We searched the NET for many nights to find plans for a simple homemade poultry incubator. Time after time the links we followed came full circle to the same three incubators. No matter which search engine we tried the results remained the same. We have since found some others but they all revolve around these basic types:
Refrigerator - A full size fridge is much too large for our purposes but the concept is not without its merits. Not only is the box ready-made but it is well insulated. Personally, I would like to use a bar fridge to make an incubator but they are much too small for our purposes.
Plywood - I have spent my life working with metal and that is the medium with which I feel most comfortable. Wood working isn't my cup of tea. Keeping this unit clean and odour free would prove to be a problem.
Styrofoam cooler - Our first incubator was a store-bought styrofoam model. We found that humidity built up to undesirable levels. The other problem was (after a rotten egg exploded inside) that it was impossible to clean it so that it wouldn't smell. Reluctantly we discarded it.
Discussion eventually led us to decide on building something different (some might say it is even "off the wall"). We settled on a design that would have to be simple to make and the components relatively cheap to buy. Oh yeah, it would have to be easy to keep clean. During a shopping trip to town we finally chose a small table top charcoal BBQ at the local Canadian Tire Store.
The dimmer is used for temperature control. It was housed inside a plastic electrical connection box such as what is commonly used for household wiring.
For the first hatch we used a 100 Watt bulb but it made things much too hot with even the slightest touch of the dimmer control. Now we use a 40 Watt bulb. It can still cause over-heating but it is much more accurately controlled because the dimmer isn't so touchy now.
Since the BBQ is basically an uninsulated metal container, fluctuations in ambient room temperature makes it hard to keep a constant temperature so we are going to install a safety device in the future. We purchased a replacement thermostat for an electric baseboard heater at the local Canadian Tire Store and will use it to limit the maximum temperature on those hot days. When the set temperature is exceeded the thermostat contacts will open and break the electrical connection to the heater, allowing the temperature to fall back to desired levels.
A hole was drilled in the lid and a cheap floating thermometer for an aquarium was mounted with silicone sealer. The bulb of the thermometer is at the upper third from the top of the eggs. If it is accurate enough for tropical fish it sure is good enough for an incubator. And so it is.
This is what greeted me a full two days early when I went to spray the eggs with water. The eggs had been turned twice per day until the day before yesterday so that was cutting things close. Only two eggs had hatched so far but another three were piping.
Just visible is a little white spot (the first peck hole) in the egg above the empty egg shell. Another three eggs were getting ready to hatch. The lid went back on for 12 more hours until I return home from work that day.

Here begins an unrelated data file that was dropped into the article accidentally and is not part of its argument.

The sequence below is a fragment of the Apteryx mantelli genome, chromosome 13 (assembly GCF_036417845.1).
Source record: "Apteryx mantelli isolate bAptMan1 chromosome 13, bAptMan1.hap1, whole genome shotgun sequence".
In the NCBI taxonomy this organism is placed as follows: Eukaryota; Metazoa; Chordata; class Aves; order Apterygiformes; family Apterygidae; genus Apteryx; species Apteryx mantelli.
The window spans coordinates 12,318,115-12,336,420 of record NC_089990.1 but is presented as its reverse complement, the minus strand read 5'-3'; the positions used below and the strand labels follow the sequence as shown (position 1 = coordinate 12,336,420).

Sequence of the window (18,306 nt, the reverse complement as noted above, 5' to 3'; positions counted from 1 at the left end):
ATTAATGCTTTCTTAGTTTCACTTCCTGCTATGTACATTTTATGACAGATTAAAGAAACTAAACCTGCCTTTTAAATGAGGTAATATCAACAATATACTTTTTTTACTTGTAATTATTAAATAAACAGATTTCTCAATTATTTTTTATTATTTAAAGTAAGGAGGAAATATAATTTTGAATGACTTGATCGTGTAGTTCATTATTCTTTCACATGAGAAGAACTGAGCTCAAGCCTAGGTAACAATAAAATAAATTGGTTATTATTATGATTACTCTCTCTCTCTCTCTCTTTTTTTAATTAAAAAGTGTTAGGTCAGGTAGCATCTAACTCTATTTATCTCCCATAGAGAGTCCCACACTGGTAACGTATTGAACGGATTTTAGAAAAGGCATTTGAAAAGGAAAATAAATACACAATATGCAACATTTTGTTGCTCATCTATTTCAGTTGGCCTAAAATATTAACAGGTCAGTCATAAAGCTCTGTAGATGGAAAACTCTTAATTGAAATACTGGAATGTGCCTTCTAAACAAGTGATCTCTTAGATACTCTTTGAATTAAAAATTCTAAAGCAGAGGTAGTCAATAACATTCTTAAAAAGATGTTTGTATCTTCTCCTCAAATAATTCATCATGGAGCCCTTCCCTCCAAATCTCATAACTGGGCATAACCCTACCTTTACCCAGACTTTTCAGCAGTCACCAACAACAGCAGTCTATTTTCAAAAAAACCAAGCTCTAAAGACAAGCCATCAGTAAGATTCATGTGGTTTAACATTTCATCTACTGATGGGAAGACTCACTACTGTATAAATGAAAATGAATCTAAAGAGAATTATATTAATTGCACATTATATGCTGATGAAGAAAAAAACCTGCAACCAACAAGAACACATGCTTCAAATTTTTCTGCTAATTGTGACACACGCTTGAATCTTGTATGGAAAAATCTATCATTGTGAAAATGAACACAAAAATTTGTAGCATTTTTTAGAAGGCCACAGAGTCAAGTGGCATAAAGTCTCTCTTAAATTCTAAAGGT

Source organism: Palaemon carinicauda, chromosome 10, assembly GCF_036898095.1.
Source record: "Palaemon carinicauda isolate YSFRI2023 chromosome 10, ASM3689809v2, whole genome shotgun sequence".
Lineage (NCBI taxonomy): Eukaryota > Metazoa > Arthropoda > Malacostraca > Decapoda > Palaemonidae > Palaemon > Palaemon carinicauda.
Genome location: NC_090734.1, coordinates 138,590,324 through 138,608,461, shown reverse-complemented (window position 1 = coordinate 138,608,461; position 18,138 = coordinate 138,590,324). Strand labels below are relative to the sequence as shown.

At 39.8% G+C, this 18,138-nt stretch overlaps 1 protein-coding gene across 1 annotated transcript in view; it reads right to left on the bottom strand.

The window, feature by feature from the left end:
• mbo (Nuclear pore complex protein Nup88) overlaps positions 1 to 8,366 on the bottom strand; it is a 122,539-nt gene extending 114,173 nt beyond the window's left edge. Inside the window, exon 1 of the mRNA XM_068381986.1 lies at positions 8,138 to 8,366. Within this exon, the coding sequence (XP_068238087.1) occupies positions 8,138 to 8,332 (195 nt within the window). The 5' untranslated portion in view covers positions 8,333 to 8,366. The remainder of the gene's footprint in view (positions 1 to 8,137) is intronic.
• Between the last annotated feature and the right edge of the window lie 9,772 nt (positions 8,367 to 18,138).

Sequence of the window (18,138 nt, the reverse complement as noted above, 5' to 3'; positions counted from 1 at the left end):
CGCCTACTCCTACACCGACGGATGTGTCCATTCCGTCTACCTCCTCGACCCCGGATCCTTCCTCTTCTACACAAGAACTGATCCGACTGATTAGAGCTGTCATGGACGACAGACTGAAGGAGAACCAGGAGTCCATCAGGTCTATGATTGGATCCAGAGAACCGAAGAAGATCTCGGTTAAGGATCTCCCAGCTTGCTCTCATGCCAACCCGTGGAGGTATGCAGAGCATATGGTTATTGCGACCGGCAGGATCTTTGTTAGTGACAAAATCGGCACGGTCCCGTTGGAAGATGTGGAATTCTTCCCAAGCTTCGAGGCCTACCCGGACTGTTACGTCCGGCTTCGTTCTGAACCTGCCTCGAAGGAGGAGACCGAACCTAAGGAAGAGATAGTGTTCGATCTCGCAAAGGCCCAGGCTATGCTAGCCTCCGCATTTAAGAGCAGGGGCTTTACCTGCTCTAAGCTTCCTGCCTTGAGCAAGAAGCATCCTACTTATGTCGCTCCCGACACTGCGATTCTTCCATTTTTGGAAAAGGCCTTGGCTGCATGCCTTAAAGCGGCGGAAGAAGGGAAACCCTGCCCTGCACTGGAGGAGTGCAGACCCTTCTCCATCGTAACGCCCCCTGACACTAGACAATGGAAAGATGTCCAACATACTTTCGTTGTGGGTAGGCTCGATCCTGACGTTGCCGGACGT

A successful hatch:
Six out of 13 eggs had hatched by the time I returned home from work that day and it was still two full days early.
THIS is my favourite 'Reality Show'.
Dara is removing the empty egg shells so the new chicks can have some elbow room :)
A weakness with this incubator is that the eggs are just sitting there. The new hatchlings played football with the unhatched eggs and that cost us another four chicks. I would take small rubber O-Rings and sit the eggs into them to keep the eggs from rolling around if we use this incubator in the future. Something in the way of 3/4 to 1" diameter should do the job as long as it is 3/16" cross section.
Out of the original thirteen eggs only two proved to be infertile.
You really have to be on your toes to keep the chicks from hopping into the centre, above the hot lamp. One has jumped in already and had to be rescued. They won't survive long if they remain there. There is not enough room between the lid and the chimney ring for chicks to hop in when the lid is on so that is normally not a worry.
Another problem with this design is that a chick or two can easily jump out and fall to the floor when the lid is removed. With the incubator up on top of a workbench in the basement and sitting near the end it is a long way down to the cement floor.
The lid was replaced.
A close look will reveal at least one fuzzy bum behind the ventilator. It was left open so the chicks could dry out while they wait for sundown. There was a hen eagerly trying to hatch some golf balls that was designated as the "Mother Hen". She had gone broody on a single egg so we took the egg and replaced it with three golf balls so she would stay focused until the eggs in the incubator hatched. After dark she was moved to a new location and the chicks placed under her. No way will she leave those chicks because by morning she will think that they are hers. Thus, our problem of how to keep the chicks warm was to be solved.
Guess it was all worth it :)
Mama Hen is as proud as punch. She spent her first day off the nest exploring the chicken house with the new brood while she clucked non-stop. Five chicks have survived the whole ordeal and the flock has some late season additions to add to the gene pool.
By day three Mama Hen had taken her new brood outside for 'scratch & peck" lessons. Was all this worth it? Just ask her!